He is also diabetic and has had a quadruple bypass. He has 5 stents that have been put in place since his open heart surgery. In March he had 2 strokes, a mild heart attack, blood and kidney infections. In September, he had a severe bladder and kidney infection and he was urinating pure blood. He was also dehydrated.
I will be praying for you and your husband. I will pray that he accepts the faith as his time draws nearer.. You do the same. I know how upsetting that can be. Just speak the truth to him about your beliefs and let him know there is nothing to fear! I thought my brother died with no beliefs, but a friend of his who spoke at his funeral assured me that he had a great deal of faith! It was so comforting to me. I wish you the best. Yes, Hospice House is very expensive, but Medicare pays for Hospice at home, in a nursing home, or at a hospital. You still need to get in touch with Hospice. Just give them a call and explain everything. Love and prayers to you Diana and your husband. from Nancy
At 7 they usually become bedridden, and forget how to swallow, everything goes then! I hope you are not at that point now!
As to the stages, their are four stage and seven stage scales depending on the organization however your husbands many health issues plus his obviously advanced Alzheimer's would indicate a need for comfort care.
Take care of yourself, too. This is tough to go through and hospice is generally good about providing guidance for the family.
Not sure when your husband is now (I'm assuming in a nursing home?)
I'm also assuming Palliative care at home for him at this point is not an option/something you would want to consider?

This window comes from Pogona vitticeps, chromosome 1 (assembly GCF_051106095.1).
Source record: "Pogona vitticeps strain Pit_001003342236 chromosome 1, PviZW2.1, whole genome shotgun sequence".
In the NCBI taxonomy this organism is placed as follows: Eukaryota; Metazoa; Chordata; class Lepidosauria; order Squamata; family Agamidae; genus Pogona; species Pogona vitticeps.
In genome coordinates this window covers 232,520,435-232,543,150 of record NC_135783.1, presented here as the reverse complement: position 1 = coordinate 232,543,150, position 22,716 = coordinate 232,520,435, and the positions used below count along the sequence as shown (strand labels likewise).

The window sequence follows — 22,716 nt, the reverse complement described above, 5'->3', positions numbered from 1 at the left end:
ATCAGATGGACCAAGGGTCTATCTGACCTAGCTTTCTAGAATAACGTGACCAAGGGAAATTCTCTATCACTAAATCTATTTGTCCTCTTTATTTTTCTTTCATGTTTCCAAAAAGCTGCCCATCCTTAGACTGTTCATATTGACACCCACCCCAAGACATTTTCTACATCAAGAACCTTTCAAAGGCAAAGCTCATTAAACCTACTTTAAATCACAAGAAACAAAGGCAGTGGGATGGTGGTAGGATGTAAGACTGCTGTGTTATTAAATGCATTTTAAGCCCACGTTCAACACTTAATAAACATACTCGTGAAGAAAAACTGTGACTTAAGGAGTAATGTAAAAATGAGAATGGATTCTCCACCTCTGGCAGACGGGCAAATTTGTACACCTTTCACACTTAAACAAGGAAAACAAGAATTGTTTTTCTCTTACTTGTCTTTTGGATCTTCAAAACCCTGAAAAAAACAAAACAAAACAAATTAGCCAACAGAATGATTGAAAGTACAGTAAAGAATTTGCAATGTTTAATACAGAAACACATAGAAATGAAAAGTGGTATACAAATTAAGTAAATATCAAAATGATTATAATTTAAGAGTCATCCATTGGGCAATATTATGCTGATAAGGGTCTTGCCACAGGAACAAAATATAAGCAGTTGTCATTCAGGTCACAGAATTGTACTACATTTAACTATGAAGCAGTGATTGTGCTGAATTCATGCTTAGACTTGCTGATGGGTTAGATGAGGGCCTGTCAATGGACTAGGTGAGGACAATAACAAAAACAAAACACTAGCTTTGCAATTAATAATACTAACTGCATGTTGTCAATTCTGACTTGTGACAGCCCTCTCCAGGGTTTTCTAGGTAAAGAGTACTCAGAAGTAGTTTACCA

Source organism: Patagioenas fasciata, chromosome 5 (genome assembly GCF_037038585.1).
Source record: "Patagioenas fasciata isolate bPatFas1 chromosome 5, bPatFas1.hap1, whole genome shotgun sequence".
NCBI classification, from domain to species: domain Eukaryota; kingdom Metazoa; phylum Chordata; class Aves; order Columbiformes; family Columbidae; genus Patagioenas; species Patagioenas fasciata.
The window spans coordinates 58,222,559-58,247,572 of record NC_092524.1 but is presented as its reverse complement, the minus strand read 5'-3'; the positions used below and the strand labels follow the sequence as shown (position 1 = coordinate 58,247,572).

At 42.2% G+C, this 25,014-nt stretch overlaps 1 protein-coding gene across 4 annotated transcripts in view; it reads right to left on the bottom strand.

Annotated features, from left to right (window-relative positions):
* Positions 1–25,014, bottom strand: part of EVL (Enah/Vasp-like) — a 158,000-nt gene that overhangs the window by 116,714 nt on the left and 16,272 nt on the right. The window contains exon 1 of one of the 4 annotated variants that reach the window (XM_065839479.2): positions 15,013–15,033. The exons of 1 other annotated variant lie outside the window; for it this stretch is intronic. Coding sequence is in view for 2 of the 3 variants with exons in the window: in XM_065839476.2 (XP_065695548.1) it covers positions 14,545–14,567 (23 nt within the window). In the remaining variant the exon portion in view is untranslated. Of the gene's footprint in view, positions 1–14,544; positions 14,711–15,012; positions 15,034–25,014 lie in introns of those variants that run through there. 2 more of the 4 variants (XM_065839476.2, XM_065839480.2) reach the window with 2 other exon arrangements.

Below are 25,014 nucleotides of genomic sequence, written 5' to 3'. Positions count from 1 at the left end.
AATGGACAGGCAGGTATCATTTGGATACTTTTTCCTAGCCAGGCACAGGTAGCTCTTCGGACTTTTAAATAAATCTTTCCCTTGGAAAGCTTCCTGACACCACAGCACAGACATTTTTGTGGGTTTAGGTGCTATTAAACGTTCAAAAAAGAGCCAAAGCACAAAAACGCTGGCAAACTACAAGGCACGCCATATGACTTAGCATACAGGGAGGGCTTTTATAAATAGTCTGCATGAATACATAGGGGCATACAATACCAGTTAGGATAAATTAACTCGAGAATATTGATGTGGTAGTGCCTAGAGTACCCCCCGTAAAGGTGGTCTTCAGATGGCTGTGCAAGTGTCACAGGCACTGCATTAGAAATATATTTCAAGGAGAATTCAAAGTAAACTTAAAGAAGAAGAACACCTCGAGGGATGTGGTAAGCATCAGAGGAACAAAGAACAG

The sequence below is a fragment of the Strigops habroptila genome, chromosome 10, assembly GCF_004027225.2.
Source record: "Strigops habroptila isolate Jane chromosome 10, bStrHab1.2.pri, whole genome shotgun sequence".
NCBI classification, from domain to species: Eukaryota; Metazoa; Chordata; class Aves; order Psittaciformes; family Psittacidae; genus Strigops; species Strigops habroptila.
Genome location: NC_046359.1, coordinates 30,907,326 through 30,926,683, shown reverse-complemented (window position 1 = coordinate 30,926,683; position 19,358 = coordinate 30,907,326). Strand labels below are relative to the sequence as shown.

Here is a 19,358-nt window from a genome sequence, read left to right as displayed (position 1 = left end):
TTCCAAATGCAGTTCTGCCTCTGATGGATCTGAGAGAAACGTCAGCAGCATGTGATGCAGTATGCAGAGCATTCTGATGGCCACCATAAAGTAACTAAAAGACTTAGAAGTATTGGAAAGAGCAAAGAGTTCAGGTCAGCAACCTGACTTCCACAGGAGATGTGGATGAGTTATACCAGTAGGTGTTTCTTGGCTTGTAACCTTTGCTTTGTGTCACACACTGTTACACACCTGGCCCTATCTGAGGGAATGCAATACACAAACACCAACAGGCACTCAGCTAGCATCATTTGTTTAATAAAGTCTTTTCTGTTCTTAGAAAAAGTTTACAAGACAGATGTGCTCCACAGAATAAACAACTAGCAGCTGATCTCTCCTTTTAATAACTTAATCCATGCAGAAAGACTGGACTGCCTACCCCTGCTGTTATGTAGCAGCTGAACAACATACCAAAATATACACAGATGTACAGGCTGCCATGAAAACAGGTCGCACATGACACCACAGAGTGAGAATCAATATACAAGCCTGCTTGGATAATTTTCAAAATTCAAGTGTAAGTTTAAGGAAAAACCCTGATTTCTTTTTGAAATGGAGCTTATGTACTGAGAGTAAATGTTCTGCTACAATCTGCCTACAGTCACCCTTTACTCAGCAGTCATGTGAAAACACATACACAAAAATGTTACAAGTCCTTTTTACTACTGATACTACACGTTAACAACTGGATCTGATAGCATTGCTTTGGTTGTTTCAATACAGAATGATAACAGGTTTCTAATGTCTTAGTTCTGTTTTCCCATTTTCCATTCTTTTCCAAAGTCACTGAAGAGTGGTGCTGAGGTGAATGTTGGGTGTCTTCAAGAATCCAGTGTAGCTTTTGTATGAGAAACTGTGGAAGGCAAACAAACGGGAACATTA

Wow, he has fought through an awful lot hasn't he? Had a tough time of it. Just been through this with my mum. She ended up contracting pneumonia and it took her in a week. (Was actually very peaceful way for her to go, so after all the medical poking and prodding and trying to get her over the latest ailment, she was literally at peace.
(Some people said 'It must be a relief', but that made me very mad. It was not a 'relief' for me. I adored my mum and we were given hope she would pull through 2 weeks before she died)
But I can see that for mum it was probably the kindest thing. It stopped being clear whether she was fighting to live, or whether it was just us fighting to keep her with us. I think for the last couple of months it was probably the latter.
It was incredibly hard to accept we 'had' to give up fighting. But once we did, a kind of peace settled on us all. The fact that I was no longer constantly going nose to nose with over-stretched hospital consultants over her treatment did enable me to just spend time with her holding her hand, and reassuring her I'd look after dad and my siblings. (She died 2 hours after that)
I will say prayers for you both at this time.
Me personally? I'd call them.